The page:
From Tampa, at a meeting of the American Physical Society
May the best data win. In the past 2 years, evidence has quickly mounted for the existence of pentaquarks, never-before-seen subatomic particles theoretically composed of five quarks or antiquarks, which are fundamental constituents of matter. Lately, however, evidence against pentaquarks has been mounting even faster, reports Curtis A. Meyer of Carnegie Mellon University in Pittsburgh.
Physicists have long known that types of quarks and antiquarks combine in twos and threes to form more-complex particles such as protons and neutrons. Until recently, however, no one had ever observed combinations of more than three of the quark or antiquarks.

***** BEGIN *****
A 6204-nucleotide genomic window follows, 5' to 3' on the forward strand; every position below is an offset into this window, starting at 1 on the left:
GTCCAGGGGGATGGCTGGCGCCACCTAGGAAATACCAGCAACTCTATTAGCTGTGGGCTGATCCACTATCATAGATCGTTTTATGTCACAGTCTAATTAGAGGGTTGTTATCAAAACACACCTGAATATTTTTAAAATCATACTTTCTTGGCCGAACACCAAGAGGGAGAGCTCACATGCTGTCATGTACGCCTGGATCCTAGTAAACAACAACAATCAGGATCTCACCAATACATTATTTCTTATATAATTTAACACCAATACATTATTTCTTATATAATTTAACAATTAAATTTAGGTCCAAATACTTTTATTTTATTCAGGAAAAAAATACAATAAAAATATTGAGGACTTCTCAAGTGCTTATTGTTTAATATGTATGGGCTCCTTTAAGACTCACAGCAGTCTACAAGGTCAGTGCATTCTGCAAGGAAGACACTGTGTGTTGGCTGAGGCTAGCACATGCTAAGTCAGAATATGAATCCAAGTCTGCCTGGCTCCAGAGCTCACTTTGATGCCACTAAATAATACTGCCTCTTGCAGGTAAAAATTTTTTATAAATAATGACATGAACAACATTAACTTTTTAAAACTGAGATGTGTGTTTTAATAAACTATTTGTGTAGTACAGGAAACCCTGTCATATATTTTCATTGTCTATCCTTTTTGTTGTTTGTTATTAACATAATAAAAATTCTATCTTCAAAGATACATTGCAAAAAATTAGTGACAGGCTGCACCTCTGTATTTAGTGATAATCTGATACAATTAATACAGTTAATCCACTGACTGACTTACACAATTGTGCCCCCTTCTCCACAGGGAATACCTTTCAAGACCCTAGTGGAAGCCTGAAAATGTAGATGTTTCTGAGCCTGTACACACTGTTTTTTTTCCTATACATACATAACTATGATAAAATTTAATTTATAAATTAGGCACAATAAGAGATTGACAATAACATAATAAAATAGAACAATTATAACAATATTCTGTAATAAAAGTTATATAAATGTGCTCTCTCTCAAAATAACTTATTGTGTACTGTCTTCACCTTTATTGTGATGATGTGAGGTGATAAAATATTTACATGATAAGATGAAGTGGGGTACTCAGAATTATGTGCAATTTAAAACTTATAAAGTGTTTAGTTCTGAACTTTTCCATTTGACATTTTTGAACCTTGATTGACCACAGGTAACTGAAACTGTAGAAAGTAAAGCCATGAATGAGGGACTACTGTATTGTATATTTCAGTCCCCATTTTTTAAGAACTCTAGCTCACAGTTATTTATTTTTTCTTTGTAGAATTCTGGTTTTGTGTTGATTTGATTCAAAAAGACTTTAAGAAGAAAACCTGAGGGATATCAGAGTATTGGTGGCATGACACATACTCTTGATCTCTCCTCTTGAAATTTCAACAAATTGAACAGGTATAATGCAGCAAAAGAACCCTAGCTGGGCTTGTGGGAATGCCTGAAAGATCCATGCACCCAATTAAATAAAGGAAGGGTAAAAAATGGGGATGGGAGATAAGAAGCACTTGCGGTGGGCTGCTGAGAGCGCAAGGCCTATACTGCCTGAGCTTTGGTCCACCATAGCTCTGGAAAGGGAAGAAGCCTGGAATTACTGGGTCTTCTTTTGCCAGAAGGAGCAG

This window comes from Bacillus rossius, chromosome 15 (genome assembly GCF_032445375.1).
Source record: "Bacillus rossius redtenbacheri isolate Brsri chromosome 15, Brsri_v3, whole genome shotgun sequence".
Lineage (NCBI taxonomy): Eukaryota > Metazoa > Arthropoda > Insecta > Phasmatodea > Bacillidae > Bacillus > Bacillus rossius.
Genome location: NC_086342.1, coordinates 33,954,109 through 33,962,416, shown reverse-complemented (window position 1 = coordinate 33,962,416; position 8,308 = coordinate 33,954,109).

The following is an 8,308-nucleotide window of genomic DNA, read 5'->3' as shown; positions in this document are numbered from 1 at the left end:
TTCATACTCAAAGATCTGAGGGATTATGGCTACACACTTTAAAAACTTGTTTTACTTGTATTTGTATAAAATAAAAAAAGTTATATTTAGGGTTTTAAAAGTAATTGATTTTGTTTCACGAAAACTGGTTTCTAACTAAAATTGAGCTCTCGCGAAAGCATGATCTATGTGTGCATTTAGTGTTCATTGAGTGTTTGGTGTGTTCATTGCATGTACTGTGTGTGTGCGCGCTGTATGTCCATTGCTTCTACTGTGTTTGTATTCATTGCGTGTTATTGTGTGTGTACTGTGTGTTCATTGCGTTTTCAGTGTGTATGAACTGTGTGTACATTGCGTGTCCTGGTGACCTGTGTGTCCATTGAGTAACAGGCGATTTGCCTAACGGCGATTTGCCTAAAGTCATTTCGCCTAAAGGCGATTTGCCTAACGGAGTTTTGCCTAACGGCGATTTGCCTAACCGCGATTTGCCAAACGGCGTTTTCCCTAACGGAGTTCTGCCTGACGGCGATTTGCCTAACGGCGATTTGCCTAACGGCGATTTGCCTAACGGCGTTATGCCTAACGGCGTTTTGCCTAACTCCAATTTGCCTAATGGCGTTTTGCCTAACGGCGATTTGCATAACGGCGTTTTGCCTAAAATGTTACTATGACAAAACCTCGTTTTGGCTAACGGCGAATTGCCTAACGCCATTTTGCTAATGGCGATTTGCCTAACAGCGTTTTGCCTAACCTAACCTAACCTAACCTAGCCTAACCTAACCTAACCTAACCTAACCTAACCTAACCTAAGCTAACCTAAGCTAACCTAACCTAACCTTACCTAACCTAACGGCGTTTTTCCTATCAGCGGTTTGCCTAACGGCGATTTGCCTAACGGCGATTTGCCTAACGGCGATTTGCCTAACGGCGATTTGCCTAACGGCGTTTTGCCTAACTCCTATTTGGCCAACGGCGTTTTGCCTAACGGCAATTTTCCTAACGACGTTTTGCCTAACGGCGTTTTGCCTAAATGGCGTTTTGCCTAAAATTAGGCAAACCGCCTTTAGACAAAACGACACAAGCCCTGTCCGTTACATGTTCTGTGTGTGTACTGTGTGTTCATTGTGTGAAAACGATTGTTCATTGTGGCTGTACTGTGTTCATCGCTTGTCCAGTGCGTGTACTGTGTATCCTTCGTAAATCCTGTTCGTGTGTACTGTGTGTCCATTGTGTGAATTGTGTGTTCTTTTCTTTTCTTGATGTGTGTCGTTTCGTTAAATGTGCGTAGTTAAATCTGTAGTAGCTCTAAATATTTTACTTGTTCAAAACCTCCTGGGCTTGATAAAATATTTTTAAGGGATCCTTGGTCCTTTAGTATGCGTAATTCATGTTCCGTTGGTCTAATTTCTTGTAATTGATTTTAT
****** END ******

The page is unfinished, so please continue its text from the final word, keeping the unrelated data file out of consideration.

That all changed when a Russian theorist and his colleagues convinced a team at the Japanese particle accelerator SPring-8 in Hyogo to reexamine data from a 2001 study whose conditions might have generated pentaquarks called theta+.
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